I'm still trying to work out why the Tory party allows her out on her own - although delighted at the quality of work she does in making the argument for Labour.

One of her finest moments is when she sallies forth on the issue about drug legalisation, quoting 'facts' she has gleaned from a cursory reading of the website of the National Drug Prevention Alliance - not one of the big players in the drugs field, it has to be said. They don't appear to commission much in the way of research, rather they try to act as a well-meaning resource page. Anyway, here's Nadine:
"...they startled me when they told me that the 'cut' of cannabis that teenagers are smoking now... is actually 50 times more potent than it was even a year ago, because of the different drugs that are coming in and being put into it and it only takes the teenager one 'spliff' or one 'joint' or whatever they refer to it now to smoke and they will never reach their full academic potential, because it is so dangerous..."
The problem with this is that it is utter cobblers, hysteria reminiscent of Reefer Madness.

With regard to one joint ruining lives, the NDPA's own website makes this comment, dating from 2002 (emphasis added)
On only one joint a month, mental ability may be compromised. Even this level of usage could possibly result in lasting impairment.50% of  THC (the main psychoactive ingredient) is still present in the brain cells 5 or 6 days later, and 10% after a month. This badly disrupts the normal functioning of the brain. Few children using cannabis, even occasionally, will achieve their fill (sic) potential.
A rather different view from Nadine's simplistic mispresentation. As for her claims about the rocketing strength of cannabis, I'm not sure how NDPA would be aware of this, as they don't carry out the analysis or research themselves. The most recent major study was for the Home Office in 2008 and it revealed that the most common form of cannabis on British streets was domestically-produced sinsemillia, which had a median potency of 15% THC (the active component), compared with 13.98% median potentcy for a similar study in 2004. Although this is significantly higher than the imported resin (5%) and herbal cannabis (9%) which used to form the largest part of the market, this hardly marks a 50-fold increase in a year. Earlier studies suggested that rumours of a super-strength version dominating the market were incorrect - just 4% of samples had a potency over 20% and the highest sample tested hit 24% THC content.

Making objective comparisons with drugs used 30 or 40 years ago is impossible, as detailed records of strength simply weren't maintained then, so comparisons are based on anecdotal evidence at best. Even using THC content is flawed, as it ignores the effects of CBD, which is also present in cannabis and actually moderates the effect of THC. It is probably reasonable to extrapolate that as domestically-grown cannabis now dominates the UK market and that it has a higher THC content than resin or imported herbal cannabis, then it is likely that the strength has increased over the decades as imports have lost market share, but figures of 50 times are simply unsustainable claims, even over the decades, let alone over the past year.

I'm all in favour of an open discussion about how we deal with drugs, their effects and the associated criminality, but it needs to be had on the basis of sound data, not the utter drivel that spews from Nadine Dorries' mouth. Simple scare stories don't work with young adults, they just serve to make parents and other authority figures look out of touch with reality and that just destroys credibility. I'm not making an argument for or against legalisation - just for the application of fact to discussions.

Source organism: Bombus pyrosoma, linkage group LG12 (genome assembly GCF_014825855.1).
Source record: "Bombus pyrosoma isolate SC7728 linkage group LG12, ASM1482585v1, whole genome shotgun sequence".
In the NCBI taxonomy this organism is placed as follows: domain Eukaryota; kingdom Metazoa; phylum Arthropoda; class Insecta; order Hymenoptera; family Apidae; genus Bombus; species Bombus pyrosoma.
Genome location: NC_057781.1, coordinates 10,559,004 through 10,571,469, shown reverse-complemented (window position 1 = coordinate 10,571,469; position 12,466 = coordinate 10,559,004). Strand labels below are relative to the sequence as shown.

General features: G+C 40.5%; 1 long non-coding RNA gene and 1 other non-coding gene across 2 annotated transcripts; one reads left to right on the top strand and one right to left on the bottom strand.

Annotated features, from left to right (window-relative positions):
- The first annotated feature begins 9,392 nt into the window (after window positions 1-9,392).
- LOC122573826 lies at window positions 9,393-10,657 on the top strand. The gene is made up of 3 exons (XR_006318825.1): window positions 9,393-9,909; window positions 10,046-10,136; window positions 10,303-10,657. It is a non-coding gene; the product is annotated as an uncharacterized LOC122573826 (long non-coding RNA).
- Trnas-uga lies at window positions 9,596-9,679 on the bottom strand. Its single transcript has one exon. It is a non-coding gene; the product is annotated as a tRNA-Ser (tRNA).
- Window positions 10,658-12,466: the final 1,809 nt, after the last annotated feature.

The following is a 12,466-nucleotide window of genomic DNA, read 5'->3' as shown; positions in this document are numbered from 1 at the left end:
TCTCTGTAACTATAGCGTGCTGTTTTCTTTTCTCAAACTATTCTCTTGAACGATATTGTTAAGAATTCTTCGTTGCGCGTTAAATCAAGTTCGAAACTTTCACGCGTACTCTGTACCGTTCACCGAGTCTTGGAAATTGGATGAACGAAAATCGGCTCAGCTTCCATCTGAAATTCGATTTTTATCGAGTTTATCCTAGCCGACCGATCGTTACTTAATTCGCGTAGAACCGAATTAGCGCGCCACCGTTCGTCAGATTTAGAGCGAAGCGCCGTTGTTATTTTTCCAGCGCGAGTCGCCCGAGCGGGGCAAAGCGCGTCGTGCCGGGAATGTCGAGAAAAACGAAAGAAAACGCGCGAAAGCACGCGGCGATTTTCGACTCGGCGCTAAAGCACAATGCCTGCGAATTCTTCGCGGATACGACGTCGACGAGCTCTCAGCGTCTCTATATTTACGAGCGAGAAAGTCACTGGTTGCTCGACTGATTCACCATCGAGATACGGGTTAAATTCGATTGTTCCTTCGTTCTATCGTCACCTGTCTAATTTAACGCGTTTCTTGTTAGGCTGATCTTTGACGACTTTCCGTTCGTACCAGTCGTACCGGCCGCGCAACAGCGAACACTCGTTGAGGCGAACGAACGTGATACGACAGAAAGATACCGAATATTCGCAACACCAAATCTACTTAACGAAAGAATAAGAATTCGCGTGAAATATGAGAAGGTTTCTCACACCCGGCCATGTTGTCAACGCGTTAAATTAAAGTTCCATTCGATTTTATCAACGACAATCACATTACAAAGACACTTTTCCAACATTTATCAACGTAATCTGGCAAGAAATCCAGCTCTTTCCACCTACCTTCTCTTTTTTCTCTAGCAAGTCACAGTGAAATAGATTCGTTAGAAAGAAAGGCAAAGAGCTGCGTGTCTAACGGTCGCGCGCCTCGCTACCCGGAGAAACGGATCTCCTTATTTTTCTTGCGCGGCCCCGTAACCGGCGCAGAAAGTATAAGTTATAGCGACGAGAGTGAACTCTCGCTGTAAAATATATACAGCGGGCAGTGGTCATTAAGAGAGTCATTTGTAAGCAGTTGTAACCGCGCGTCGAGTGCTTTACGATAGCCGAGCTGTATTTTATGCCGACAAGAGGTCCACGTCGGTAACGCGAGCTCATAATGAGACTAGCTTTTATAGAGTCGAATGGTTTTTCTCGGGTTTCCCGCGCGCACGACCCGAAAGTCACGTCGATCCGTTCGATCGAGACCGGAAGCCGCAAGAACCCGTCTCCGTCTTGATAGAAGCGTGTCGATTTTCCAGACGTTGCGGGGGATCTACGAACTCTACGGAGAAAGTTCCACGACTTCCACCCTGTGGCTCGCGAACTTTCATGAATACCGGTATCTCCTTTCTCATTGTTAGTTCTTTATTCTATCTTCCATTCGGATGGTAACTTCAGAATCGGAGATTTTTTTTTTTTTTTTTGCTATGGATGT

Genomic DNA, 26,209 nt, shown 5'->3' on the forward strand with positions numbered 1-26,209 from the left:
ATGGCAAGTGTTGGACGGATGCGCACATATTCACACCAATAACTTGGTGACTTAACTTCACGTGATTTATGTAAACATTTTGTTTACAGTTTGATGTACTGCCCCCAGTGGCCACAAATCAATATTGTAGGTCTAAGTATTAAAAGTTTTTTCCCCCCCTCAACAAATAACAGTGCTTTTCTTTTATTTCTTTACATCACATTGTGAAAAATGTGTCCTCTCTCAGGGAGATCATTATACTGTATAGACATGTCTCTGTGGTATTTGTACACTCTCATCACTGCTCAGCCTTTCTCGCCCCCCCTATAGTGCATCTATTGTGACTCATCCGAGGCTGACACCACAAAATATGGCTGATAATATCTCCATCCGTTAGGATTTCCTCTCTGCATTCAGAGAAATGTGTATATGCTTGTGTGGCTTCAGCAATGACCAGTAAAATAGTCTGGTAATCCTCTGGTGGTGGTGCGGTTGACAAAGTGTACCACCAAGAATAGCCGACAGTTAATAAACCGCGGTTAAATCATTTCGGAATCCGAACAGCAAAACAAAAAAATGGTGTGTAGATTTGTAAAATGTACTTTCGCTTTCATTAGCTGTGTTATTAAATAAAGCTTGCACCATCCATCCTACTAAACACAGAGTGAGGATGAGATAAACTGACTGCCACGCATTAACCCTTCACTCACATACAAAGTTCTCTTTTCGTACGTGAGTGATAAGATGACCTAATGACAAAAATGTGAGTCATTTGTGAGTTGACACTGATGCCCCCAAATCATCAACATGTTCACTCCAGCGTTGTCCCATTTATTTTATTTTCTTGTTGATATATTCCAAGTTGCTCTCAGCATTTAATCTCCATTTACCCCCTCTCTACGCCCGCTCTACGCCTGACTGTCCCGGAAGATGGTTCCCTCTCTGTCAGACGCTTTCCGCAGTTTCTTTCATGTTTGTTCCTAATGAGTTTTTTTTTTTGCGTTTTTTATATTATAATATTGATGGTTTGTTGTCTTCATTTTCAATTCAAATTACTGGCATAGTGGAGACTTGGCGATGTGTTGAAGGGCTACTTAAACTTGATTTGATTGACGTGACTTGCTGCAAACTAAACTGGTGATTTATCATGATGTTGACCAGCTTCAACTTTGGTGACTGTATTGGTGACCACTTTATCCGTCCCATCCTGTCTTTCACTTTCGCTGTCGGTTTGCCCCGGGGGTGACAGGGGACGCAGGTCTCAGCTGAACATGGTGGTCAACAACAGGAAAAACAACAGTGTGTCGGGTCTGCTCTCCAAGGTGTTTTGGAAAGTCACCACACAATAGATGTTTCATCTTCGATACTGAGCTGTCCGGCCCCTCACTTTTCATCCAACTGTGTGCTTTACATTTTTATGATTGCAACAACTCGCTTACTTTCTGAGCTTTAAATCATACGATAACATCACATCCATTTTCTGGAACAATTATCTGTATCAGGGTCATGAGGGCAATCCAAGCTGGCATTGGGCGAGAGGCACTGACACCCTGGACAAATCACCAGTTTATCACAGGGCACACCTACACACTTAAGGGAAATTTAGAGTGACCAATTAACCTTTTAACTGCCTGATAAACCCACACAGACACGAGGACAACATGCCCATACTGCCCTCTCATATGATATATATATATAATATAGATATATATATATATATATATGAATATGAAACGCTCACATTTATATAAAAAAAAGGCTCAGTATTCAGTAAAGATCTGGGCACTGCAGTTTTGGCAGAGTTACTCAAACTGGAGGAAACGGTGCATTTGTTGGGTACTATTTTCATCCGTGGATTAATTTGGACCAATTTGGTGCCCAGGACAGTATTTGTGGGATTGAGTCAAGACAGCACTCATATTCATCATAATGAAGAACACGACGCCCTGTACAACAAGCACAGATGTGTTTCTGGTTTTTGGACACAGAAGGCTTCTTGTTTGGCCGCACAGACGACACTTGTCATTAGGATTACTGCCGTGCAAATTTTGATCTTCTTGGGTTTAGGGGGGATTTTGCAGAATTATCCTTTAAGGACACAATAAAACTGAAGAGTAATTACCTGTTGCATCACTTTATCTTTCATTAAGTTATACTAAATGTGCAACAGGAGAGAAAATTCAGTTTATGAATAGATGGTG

Fortunately for Nadine, her credibility is already laughably low.

Wednesday, June 01, 2011

TPA don't get it

The TPA celebrated 'Tax Freedom Day' - the point at which you start working for yourself, rather than paying your contribution to an ordered society that supports its people working for the government - by issuing a begging letter of its own to their email list.

Meanwhile, they also celebrated their invitation to the unveiling of a statue of Ronald Reagan - the man who apparently defeated communism, but also initiated the largest tax cut in history. What the blinkered fools at the TPA fail to mention is that over the course of the 80s and early 90s, Reagan and his successor, Bush Sr, worked very hard to increase the US national debt - quadrupling it, in fact. Given that the TPA have been vocally critical about the UK's national debt, it seems strange that they are lionising a US President with a very loose grasp of economics. Indeed, it is a strange fact that under every Republican President since Ford, the US debt has risen - even Bush Jr managed to almost double it. Democrats Carter and Clinton cut the national debt, although Obama has seen it rise so far.

In a time of sad statistics...

This one affects me more than many.

In a previous life, I had to visit people in their homes and was always quietly saddened by the number of homes that had no books visible - tidy though they often were. They've always been a much-loved part of my and my family's life - I can't imagine being without them and despite my attachment to electronics, the very idea of a Kindle leaves me cold. Even our very youngest loves to hold a book, although his current understanding is limited to looking and pointing at the pictures. We don't have a room in our house without at least one book, so our children are lucky enough to have grown up in an environment where we are always wondering where we can fit the next set of shelves.

A child without a book is a deprived child.

(Hat tip to Tim Harford)